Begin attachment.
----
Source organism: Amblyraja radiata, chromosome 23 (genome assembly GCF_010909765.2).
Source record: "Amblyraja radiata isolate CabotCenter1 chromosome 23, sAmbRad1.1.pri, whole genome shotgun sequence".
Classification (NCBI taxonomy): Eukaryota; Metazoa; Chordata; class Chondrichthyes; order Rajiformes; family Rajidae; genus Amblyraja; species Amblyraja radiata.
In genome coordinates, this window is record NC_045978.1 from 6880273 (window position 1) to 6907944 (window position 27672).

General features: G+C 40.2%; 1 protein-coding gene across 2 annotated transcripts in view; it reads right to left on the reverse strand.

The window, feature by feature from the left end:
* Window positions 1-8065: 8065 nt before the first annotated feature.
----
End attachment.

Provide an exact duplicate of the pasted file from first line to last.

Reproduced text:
Source organism: Amblyraja radiata, chromosome 23 (genome assembly GCF_010909765.2).
Source record: "Amblyraja radiata isolate CabotCenter1 chromosome 23, sAmbRad1.1.pri, whole genome shotgun sequence".
Classification (NCBI taxonomy): Eukaryota; Metazoa; Chordata; class Chondrichthyes; order Rajiformes; family Rajidae; genus Amblyraja; species Amblyraja radiata.
In genome coordinates, this window is record NC_045978.1 from 6880273 (window position 1) to 6907944 (window position 27672).

General features: G+C 40.2%; 1 protein-coding gene across 2 annotated transcripts in view; it reads right to left on the reverse strand.

The window, feature by feature from the left end:
* Window positions 1-8065: 8065 nt before the first annotated feature.